Extraordinary professor profile: Prof Tim Rupert

Posted on April 06, 2021

Currently Professor in the Accounting Group of the D’Amore-McKim School of Business at Northeastern University in the USA, Prof Tim Rupert also finds his work as extraordinary professor in the Department of Accounting at the University of Pretoria (UP) most rewarding. “Helping a student develop the skills to identify a research topic and design a study that will provide evidence to address the research question, is quite rewarding because these studies contribute to our knowledge base,” he stresses.
 
With research interests in taxpayer and investor decision-making and tax compliance, Prof Rupert has been an esteemed contributor to such journals as The Accounting Review, The Journal of the American Taxation Association, Behavioural Research in Accounting, Advances in Taxation, Advances in Accounting Education and Journal of Accounting Education.
 
He has also served as the co-editor of Advances in Accounting Education (2011–2017) and is currently one of the lead editors for PrenticeHall’s Federal Taxation textbook series as well as an editor for The Journal of the American Taxation Association. In addition, Prof Rupert is active in the American Accounting Association and has served as president, vice president and secretary of the American Taxation Association.
 
A recipient of the Outstanding Educator Award from the Massachusetts Society of CPAs, the University’s Excellence in Teaching Award and the D’Amore-McKim School of Business’s Best Teacher of the Year award multiple times, Prof Rupert is clearly held in high regard as a teacher and mentor. Read more below...
 
Q: What does your position as extraordinary professor at EMS entail?
A: Primarily, I work with the Department of Accounting on research-related initiatives, including co-supervision of PhD students and assisting with the EMS doctoral learning programme.
 
Q: What are the most rewarding aspects of this position?
A: As part of the process of supervising PhD students, I get to help them develop a thesis topic. Helping a student develop the skills to identify a research topic and design a study that will provide evidence to address the research question is quite rewarding because these studies contribute to our knowledge base.
 
Q: What is your field of specialisation? 
A: My area of specialisation is taxation.  With my research, I examine how taxpayers react to changes in the tax system.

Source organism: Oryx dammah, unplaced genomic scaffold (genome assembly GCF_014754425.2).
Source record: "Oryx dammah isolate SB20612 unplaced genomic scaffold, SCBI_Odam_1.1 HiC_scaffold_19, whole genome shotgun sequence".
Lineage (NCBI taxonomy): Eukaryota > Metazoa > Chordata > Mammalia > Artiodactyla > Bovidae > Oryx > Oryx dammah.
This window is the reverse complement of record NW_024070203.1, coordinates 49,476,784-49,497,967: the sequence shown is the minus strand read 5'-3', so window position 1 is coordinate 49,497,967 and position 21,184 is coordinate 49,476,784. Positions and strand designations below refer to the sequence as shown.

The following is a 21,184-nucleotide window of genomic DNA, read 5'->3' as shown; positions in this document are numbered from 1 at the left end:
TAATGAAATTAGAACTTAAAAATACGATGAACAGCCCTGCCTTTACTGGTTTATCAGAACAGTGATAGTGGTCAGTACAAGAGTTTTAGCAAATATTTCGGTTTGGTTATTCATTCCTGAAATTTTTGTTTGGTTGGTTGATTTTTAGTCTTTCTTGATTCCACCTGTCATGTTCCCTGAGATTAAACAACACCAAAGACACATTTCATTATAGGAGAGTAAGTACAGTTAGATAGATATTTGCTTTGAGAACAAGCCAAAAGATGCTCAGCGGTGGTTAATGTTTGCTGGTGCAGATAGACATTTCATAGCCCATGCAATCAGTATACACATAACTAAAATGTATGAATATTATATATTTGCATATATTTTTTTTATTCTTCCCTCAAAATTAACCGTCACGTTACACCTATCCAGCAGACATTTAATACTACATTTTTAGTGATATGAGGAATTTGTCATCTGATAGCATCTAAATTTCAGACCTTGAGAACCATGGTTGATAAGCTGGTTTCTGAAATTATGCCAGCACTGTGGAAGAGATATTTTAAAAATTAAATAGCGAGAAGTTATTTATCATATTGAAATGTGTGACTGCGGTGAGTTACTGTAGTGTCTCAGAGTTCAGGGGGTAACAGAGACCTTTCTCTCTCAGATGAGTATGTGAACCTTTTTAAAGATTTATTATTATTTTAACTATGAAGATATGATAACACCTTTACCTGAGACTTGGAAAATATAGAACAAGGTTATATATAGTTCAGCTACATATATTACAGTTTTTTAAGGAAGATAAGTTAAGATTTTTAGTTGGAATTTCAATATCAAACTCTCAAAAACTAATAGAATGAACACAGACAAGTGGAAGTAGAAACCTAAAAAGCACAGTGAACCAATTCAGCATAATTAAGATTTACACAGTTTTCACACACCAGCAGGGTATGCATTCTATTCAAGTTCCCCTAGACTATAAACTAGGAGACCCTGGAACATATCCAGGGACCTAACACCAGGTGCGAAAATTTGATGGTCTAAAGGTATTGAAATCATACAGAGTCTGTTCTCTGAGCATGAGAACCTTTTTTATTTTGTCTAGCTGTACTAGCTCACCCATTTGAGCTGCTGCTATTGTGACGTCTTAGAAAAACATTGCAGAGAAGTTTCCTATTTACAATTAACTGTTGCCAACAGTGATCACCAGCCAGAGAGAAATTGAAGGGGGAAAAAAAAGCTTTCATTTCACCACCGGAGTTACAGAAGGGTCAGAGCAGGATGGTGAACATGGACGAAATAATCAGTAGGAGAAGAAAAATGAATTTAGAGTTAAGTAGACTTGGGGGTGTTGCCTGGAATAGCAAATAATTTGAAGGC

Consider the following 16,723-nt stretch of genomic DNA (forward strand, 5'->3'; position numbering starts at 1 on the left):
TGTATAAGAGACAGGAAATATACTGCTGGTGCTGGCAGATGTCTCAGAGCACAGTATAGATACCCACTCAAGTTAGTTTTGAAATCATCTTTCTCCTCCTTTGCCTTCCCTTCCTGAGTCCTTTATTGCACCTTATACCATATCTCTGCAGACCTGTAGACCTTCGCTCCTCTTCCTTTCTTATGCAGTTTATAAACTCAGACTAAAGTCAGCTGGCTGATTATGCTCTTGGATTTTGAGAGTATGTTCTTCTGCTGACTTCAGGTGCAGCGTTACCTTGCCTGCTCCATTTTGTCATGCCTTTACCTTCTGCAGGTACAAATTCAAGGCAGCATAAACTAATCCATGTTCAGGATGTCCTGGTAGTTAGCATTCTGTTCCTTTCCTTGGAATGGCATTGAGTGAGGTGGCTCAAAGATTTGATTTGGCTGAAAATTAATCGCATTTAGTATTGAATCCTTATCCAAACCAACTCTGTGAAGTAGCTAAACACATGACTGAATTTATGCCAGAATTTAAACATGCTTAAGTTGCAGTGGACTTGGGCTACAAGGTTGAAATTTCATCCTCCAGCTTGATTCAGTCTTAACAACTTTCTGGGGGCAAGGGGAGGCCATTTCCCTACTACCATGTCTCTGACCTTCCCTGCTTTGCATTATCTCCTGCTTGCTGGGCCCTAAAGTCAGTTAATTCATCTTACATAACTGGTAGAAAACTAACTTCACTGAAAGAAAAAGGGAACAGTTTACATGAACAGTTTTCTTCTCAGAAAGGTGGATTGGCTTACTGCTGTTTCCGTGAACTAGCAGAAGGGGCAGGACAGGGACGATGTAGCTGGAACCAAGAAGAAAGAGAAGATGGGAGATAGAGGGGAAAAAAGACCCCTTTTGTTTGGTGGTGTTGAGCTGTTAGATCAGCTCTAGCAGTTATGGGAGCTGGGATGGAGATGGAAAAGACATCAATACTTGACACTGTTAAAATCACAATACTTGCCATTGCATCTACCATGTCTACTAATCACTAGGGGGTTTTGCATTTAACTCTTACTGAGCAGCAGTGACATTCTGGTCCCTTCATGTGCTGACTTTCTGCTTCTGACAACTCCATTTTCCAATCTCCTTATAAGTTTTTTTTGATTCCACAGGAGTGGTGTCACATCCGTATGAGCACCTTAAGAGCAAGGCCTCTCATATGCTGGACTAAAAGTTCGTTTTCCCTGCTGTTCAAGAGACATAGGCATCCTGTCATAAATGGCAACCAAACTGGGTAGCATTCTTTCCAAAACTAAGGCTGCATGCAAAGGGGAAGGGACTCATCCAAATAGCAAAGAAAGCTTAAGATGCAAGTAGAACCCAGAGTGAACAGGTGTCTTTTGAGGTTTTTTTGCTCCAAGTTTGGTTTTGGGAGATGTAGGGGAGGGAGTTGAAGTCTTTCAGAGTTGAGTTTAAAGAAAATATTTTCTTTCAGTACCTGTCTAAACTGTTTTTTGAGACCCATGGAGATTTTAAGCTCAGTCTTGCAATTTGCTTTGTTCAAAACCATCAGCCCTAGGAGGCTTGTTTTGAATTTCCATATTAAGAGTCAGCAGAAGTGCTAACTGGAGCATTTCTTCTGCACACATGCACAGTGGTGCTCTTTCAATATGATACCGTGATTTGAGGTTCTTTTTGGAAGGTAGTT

Q: How do you see the future of tertiary education, given both the global impact of COVID-19 and ongoing technological advancements?
A: While COVID-19 and technological advancements have greatly changed tertiary education in the last year, the core of tertiary education will remain the same. The personal growth that students experience as part of their learning process can continue even though it faces new challenges in the current environment.
 
Q: Which specific skills – as opposed to mastering the subject matter to obtain a degree – do you believe will be in high demand in the future world of work and to what extent will universities be able to equip students with these skills?
A: While students need to master their subject matter, the current pandemic has helped to highlight and develop some other specific skills they will need to be successful in the future world of work. More specifically, to be successful in today’s classrooms, students need to be able to quickly adapt to a changing environment. The skills that they are developing now in adapting in the classroom will help them similarly adapt in the work world. 
 
Q: Going forward, where would you rank the need for research in tertiary education?
A: Research is critical in tertiary education. Beyond the fact that it can provide important solutions to key problems in society, research develops the skills in students that allow them to address new problems.
 
Q: In your opinion, what are the big research questions in your subject field that need to be investigated?
A: Following the impact of the global pandemic, many governments are going to have to consider how they can use the tax system to raise the revenue needed to fund the recovery efforts. Currently, many governments are taking whatever steps are needed to provide relief to their citizens, regardless of the cost. But eventually, they will need to pay the bills for these relief efforts. Determining how they can effectively design the tax system to eventually raise the additional revenue needed will be critical.
 
Q: Your advice to students who are considering post-graduate university education in the next decade or two?
A: Pursuing post-graduate university education can help ensure that students have fulfilling careers because the skills that they gain with this education can enable them to shape their careers to best nurture their interests.
 
 
Published by Nonkululeko Kubeka Moyo

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